var json = JsonConvert.SerializeObject(collection, ModelConverter.Instance);
 
        var sw1 = Stopwatch.StartNew();
        for (var i = 0; i < iterations; i++)
            JsonConvert.SerializeObject(collection);
        sw1.Stop();
 
        _output.WriteLine("Standard Serialize: " + sw1.ElapsedMilliseconds);
 
        var sw2 = Stopwatch.StartNew();
        for (var i = 0; i < iterations; i++)
            JsonConvert.SerializeObject(collection, ModelConverter.Instance);
        sw2.Stop();
 
        _output.WriteLine("Custom Serialize: " + sw2.ElapsedMilliseconds);
 
        var sw3 = Stopwatch.StartNew();
        for (var i = 0; i < iterations; i++)
            JsonConvert.DeserializeObject<Model[]>(json);
        sw3.Stop();
 
        _output.WriteLine("Standard Deserialize: " + sw3.ElapsedMilliseconds);
 
        var sw4 = Stopwatch.StartNew();
        for (var i = 0; i < iterations; i++)
            JsonConvert.DeserializeObject<ICollection<Model>>(json, ModelConverter.Instance);
        sw4.Stop();
 
        _output.WriteLine("Custom Deserialize: " + sw4.ElapsedMilliseconds);
 
        Assert.True(sw1.ElapsedMilliseconds > sw2.ElapsedMilliseconds);
        Assert.True(sw3.ElapsedMilliseconds > sw4.ElapsedMilliseconds);
    }
}

Enjoy,
Tom

7 comments:

  1. take a look at this - https://github.com/kevin-montrose/Jil

    ReplyDelete
    Replies
    1. This is very interesting, thank you for sharing!

      Keep in mind that the performance metrics provided in that repository are using the default Newtonsoft serializers. This means that with the optimizations from this blog post they would be far more comparable, possibly even in favor of Newtonsoft.

      Delete
  2. This example is very dependent of the model. If you have several models, it doesn't seem to be a best practice, to build a Converter for each Model. To make this conversion more generic by receiving generic objects, probably using Reflection, Would it be possible to achieve the same optimal performance?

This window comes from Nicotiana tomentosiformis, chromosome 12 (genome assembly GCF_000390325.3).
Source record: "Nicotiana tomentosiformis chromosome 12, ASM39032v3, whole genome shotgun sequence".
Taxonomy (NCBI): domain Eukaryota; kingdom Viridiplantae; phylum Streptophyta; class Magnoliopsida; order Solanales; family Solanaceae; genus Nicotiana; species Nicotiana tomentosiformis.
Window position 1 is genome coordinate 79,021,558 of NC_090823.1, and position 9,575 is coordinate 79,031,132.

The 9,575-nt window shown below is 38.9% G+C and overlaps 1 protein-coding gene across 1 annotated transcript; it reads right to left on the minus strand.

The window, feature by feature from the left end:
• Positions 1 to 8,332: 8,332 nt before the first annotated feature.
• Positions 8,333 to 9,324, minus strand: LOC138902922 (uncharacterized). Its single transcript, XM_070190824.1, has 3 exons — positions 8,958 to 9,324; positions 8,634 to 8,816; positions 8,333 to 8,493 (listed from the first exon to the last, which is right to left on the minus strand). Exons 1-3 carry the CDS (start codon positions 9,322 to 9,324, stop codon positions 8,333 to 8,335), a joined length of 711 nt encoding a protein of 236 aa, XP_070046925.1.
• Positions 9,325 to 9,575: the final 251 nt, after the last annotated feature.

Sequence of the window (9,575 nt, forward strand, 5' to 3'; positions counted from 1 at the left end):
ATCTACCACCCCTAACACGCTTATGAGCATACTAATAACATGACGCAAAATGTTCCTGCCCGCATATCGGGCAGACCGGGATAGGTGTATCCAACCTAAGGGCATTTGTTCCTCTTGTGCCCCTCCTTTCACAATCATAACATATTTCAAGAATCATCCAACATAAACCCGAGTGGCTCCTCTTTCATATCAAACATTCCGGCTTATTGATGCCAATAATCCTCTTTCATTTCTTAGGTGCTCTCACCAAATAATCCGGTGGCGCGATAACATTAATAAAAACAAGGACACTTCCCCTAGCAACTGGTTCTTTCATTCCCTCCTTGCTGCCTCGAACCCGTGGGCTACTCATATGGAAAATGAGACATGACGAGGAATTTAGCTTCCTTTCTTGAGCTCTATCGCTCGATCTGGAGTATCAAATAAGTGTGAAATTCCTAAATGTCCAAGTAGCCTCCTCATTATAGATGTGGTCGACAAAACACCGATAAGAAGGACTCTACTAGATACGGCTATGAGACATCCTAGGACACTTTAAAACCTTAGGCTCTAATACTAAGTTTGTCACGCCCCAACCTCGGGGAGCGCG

ReplyDelete
    Replies
    1. You are correct that this implementation is very dependent on the model, which is the whole point and where the performance gain comes from. I could imaging using code generation to optimize the process of creating converters, but I am not sure you could get as good performance otherwise.

      Delete
  3. But does JSON.Net cache the info in anyway so next time it doesn't use reflection?

    ReplyDelete
    Replies
    1. Yes, the DefaultContractResolver does cache the contract look ups: https://github.com/JamesNK/Newtonsoft.Json/blob/master/Src/Newtonsoft.Json/Serialization/DefaultContractResolver.cs#L235

      Regardless of the cache, Newtonsoft still needs to process those results, and that takes time. By having a hard coded converter the application can just directly process serialization and avoid any overhead (no matter how small) of trying to dynamically serialize properties and values. This is a classic performance problem of dynamic versus static, and static is always going to be faster.

      Please do not misunderstand me, Newtonsoft is absolutely amazing and should be applauded for both it's design and performance! This is just an optimization for extreme performance needs.

      Delete
  4. I wonder how would you do if there was a really huge array in that model and how would you implement so that the array serialization had to be deferred into a IEnumerable.

    Nice! If there were a lib that generates code just like XmlSerilizer does for each new type being serialized/deserialized, it would be awesome!

    ReplyDelete